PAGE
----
How does the following scriptural reference help explain the difference between outward and inward appearance, as seen by God and man?I Samuel 16:7
But the LORD said unto Samuel, Look not on his countenance, or on the height of his stature; because I have refused him: for the LORD seeth not as man seeth; for man looketh on the outward appearance, but the LORD looketh on the heart.
How does this truth apply to the distinction between scriptural and civil good works?
Diverse - Different; of unlike types
"I do not understand this distinction," Cheryl stated. "It seems to me that a person's action is either good or bad; not good civilly, but sinful biblically."
"Let me attempt to explain by use of an example," her teacher responded. "Suppose you returned to school tonight to finish typing a report due tomorrow, and that I also was here working quite late.
"After finishing your typing, you return to your car and discover that it has a flat tire. You mention this to me as you re-enter the building to phone someone for assistance, and I offer to help you. I change your tire, and you travel home safely.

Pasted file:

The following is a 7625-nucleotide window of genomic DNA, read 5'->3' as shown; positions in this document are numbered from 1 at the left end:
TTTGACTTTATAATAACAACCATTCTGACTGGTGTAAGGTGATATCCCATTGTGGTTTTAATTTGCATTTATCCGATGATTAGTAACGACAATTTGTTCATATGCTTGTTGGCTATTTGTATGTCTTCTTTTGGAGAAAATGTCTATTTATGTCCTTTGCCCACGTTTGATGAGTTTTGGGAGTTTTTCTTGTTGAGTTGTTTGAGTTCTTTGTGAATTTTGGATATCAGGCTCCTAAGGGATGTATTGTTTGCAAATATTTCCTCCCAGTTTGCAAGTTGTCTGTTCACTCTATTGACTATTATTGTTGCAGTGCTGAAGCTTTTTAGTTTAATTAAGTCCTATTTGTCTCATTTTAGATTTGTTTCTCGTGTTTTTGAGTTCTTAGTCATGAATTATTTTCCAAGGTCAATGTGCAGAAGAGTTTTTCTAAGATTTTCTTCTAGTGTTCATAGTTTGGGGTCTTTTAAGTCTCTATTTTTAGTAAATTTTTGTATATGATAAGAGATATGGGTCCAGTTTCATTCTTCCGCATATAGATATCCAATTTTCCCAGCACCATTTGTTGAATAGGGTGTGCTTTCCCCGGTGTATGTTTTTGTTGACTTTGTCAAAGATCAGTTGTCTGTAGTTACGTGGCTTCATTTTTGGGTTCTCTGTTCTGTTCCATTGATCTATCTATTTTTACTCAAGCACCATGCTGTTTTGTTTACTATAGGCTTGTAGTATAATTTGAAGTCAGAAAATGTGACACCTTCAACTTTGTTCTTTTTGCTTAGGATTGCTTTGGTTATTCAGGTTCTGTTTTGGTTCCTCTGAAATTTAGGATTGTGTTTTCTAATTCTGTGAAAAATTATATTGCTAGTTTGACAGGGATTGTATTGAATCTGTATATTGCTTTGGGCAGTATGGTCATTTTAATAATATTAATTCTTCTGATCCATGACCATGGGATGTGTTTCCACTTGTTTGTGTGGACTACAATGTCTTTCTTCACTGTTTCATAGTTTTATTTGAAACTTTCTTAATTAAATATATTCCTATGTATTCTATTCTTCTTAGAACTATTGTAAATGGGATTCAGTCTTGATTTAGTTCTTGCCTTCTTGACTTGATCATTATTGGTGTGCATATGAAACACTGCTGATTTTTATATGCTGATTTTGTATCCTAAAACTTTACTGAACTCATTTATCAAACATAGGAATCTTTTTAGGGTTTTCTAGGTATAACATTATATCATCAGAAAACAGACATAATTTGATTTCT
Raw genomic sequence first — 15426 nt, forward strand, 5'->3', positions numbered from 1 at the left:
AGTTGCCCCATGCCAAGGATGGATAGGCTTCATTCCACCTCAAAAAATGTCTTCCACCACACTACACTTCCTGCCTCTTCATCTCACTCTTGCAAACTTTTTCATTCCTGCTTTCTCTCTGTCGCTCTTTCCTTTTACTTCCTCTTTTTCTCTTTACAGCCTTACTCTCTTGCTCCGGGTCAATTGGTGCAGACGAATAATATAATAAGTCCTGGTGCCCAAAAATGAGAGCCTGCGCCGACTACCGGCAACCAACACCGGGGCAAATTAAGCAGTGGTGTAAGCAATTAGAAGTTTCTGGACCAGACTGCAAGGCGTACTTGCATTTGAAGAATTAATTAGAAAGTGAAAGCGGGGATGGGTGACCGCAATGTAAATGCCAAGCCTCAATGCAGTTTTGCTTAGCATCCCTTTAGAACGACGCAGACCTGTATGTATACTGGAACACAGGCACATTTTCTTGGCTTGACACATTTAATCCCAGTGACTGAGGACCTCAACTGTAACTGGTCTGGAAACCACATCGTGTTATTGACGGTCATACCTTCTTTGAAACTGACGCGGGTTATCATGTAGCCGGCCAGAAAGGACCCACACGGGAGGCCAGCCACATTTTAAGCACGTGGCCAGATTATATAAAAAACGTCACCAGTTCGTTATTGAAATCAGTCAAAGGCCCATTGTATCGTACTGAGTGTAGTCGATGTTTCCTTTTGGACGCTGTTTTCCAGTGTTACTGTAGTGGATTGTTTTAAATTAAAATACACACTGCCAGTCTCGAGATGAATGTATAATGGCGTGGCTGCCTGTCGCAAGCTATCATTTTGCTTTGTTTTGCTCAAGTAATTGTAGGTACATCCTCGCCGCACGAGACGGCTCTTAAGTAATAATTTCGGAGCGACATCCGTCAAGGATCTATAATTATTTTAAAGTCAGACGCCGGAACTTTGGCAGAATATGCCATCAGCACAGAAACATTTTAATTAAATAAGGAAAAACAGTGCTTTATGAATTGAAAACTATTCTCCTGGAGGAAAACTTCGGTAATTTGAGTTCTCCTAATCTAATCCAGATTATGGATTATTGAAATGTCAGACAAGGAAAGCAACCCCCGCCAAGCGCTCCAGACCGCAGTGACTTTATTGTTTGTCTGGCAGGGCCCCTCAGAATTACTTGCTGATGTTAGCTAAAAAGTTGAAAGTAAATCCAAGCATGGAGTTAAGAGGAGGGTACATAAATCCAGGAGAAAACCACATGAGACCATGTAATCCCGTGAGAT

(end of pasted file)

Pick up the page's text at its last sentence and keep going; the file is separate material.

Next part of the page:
"Civilly, this is a good work - I performed a kind, neighborly action which was of benefit to another. As we would see and judge each other outwardly, this was a good work.
"Inwardly, however, my motivations could have been very diverse. Possibly in my heart, I did not want to help you at all. But from concern for my own reputation -that I would appear to others as a very uncaring person if I did not assist you -I acted concerned and helpful, and changed your tire for you.
"Do you see how my action, inwardly, was a sinful one in God's sight, one motivated by: self-glory rather than God's glory, self-love rather than true love for another, and self-thought rather than faith in God? Yet, outwardly, this same action was helpful and good. Can you understand this distinction now?"